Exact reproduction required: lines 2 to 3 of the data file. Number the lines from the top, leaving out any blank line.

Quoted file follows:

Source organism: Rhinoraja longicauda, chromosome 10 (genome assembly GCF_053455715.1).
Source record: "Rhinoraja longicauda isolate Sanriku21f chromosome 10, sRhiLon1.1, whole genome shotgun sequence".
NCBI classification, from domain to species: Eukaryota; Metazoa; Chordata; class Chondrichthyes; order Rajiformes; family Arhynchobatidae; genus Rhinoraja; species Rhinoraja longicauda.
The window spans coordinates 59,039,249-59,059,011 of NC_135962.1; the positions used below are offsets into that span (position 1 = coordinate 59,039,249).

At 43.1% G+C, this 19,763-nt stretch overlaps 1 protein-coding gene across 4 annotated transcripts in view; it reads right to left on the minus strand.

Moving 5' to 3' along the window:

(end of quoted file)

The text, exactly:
Source record: "Rhinoraja longicauda isolate Sanriku21f chromosome 10, sRhiLon1.1, whole genome shotgun sequence".
NCBI classification, from domain to species: Eukaryota; Metazoa; Chordata; class Chondrichthyes; order Rajiformes; family Arhynchobatidae; genus Rhinoraja; species Rhinoraja longicauda.